Oxytocin increases the frequency, duration and intensity of uterine contractions to promote delivery.  Not every mother’s uterus responds favourably to this drug.  In some cases, excessive amounts of oxytocin are used.  Where overly frequent contractions occur (more often than one contraction every 2 minutes), oxytocin must either be turned down or stopped.  The abnormal uterine contraction pattern must be observed to see if it resolves.  If stopping the oxytocin does not fix the problem, the delivery may be necessary at that point, particularly if the fetal heart rate pattern is non-reassuring.

The duration or length of contractions is also important.  The desired length of a contraction is between 45 and 60 seconds. Contractions that last longer than 60 seconds, if persistent, may indicate that the uterus is contracted for excessive periods, contributing to fetal stress.  A contraction that lasts longer than 90 seconds is called a “tetanic” contraction.  Contractions lasting too long are abnormal and result in added stress on the fetus.

It is crucial for fetal well-being that the uterus rest between contractions.

There are two essential components to rest:  uterine resting tone; and uterine resting time.  During contractions the uterus, a muscle, tenses to provide the force needed to advance the labour.  The uterus is taut during contractions or said to have increased “tone.”

Rest between contractions requires the uterus to be “soft” when touched or palpated.  If the uterus is not soft, then the tone is increased.  The muscle may not be sufficiently relaxed to promote good circulation of blood.  This could result in decreased flow between contractions, which is a concern for fetal oxygenation.  The nurse needs to touch the mother’s belly between contractions to ensure that the uterus is soft.  If there is a persistently increased tone between contractions, the cause for this problem must be identified and a plan to manage the problem established, which may involve decreased oxytocin or expedited delivery.  The resting time between contractions is also important. There must be sufficient time between contractions to allow the fetus to “recover” from the stress of the previous contraction.  Ideally, the resting time between contractions should be one minute.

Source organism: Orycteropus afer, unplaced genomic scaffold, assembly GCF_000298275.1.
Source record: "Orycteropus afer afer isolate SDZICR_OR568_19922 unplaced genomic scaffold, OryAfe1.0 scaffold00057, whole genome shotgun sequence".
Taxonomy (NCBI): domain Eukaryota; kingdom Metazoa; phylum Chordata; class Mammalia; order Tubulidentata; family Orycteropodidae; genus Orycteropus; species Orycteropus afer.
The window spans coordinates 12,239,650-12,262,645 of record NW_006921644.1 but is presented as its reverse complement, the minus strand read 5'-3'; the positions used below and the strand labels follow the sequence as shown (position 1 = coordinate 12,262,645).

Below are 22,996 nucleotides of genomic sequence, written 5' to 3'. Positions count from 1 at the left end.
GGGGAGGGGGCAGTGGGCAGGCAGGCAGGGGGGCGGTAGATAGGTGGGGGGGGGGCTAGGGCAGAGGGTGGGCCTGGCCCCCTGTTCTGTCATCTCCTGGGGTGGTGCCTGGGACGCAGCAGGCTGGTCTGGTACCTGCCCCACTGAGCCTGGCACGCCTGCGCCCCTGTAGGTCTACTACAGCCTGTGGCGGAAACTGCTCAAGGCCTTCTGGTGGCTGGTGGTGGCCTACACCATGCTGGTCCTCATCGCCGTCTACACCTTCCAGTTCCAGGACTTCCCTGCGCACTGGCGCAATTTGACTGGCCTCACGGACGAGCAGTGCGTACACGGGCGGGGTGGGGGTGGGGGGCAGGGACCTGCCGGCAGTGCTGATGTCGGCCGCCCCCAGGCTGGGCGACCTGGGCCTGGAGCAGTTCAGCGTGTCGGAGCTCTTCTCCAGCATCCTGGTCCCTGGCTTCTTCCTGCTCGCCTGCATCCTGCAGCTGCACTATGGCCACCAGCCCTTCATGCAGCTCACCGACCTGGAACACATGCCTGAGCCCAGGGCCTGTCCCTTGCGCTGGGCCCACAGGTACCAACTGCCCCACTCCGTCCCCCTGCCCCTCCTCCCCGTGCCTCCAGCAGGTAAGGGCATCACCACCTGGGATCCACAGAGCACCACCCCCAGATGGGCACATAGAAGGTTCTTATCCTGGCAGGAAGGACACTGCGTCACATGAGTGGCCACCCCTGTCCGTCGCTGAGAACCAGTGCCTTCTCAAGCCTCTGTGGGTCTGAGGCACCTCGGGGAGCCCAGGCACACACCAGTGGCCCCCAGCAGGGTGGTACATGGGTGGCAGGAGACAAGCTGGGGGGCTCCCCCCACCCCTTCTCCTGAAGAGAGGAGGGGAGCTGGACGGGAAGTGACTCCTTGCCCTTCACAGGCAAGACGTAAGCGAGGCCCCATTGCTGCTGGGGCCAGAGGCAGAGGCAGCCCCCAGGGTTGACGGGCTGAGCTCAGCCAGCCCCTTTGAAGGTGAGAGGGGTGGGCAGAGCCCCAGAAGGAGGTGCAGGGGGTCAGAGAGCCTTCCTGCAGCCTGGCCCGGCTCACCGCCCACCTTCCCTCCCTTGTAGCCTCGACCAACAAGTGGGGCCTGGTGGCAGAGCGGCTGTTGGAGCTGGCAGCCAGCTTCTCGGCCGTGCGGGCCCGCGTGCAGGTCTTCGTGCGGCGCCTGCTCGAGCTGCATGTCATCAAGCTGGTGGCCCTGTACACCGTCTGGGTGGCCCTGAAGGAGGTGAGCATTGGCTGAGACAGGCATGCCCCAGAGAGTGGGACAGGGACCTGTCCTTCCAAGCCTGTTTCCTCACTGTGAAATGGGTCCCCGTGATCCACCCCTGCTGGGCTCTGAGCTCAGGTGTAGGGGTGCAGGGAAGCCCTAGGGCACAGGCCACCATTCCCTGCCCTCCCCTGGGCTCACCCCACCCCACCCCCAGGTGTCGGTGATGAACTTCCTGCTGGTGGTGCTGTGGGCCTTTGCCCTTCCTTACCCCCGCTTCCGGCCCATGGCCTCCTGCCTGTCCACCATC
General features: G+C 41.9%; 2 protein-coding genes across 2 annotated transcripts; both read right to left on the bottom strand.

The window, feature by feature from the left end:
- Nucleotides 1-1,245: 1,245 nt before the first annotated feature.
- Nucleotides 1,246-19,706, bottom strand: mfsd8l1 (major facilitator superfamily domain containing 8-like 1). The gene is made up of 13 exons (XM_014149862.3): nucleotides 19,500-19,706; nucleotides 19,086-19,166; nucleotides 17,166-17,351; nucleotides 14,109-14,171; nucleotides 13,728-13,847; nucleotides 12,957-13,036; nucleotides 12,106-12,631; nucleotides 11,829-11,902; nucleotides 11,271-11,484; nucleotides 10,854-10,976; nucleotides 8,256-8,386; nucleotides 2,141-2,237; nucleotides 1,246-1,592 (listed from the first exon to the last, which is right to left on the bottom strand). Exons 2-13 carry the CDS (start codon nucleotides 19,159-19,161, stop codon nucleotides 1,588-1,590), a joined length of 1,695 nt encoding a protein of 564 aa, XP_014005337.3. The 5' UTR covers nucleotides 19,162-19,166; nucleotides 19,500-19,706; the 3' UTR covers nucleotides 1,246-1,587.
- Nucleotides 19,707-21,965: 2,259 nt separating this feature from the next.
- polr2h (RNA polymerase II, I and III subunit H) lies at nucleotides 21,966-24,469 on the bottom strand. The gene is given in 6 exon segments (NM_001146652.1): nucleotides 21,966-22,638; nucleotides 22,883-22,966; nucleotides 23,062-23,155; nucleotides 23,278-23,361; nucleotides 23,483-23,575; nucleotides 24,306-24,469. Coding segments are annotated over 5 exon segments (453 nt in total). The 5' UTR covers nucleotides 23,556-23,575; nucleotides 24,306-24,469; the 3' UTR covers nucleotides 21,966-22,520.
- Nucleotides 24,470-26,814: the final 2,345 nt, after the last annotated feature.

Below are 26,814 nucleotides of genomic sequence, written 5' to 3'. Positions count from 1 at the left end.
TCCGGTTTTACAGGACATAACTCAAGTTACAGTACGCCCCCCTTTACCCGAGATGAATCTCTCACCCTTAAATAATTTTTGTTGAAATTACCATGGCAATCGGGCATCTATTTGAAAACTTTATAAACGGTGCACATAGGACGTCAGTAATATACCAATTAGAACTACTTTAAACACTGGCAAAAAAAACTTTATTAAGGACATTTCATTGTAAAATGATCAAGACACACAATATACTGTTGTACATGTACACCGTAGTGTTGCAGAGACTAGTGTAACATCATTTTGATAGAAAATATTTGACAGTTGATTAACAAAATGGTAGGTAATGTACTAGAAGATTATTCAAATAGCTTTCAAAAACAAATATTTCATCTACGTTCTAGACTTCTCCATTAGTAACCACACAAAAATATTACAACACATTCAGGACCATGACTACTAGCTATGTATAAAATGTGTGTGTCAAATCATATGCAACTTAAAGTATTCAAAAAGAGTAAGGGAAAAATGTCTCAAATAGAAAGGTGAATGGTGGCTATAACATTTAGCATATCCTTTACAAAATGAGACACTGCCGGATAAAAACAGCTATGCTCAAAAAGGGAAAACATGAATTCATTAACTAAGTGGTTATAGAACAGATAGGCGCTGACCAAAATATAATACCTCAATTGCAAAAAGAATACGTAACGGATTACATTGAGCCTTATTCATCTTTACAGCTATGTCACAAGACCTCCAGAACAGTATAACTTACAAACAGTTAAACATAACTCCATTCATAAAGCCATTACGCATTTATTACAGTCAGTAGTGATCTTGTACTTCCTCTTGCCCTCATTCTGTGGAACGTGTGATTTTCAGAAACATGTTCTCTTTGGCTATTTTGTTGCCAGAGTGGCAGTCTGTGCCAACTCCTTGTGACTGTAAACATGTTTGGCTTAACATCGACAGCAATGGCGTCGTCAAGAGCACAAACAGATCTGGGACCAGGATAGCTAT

Contractions that occur in quick succession may also be problematic.

Where two contractions occur very quickly with little rest in between, it is called “coupling.”  Three contractions in quick succession are “tripling.”

Abnormal uterine activity is concerning whether the patterns are seen with or without non-reassuring fetal heart rate patterns.  If excessive uterine activity occurs with a non-reassuring fetal heart rate pattern, it is that much more worrisome and must be addressed clinically. Doctors and nurses must be sensitive to the possibility of a building fetal metabolic acidosis when these conditions occur together and are required to take action.

Many of our birth injury cases involve excessive uterine activity with an excessive infusion of oxytocin.  In many cases, the injury could be avoided by discontinuing oxytocin in the face of these abnormal patterns and reconsidering whether it remains feasible to anticipate a “safe” vaginal delivery.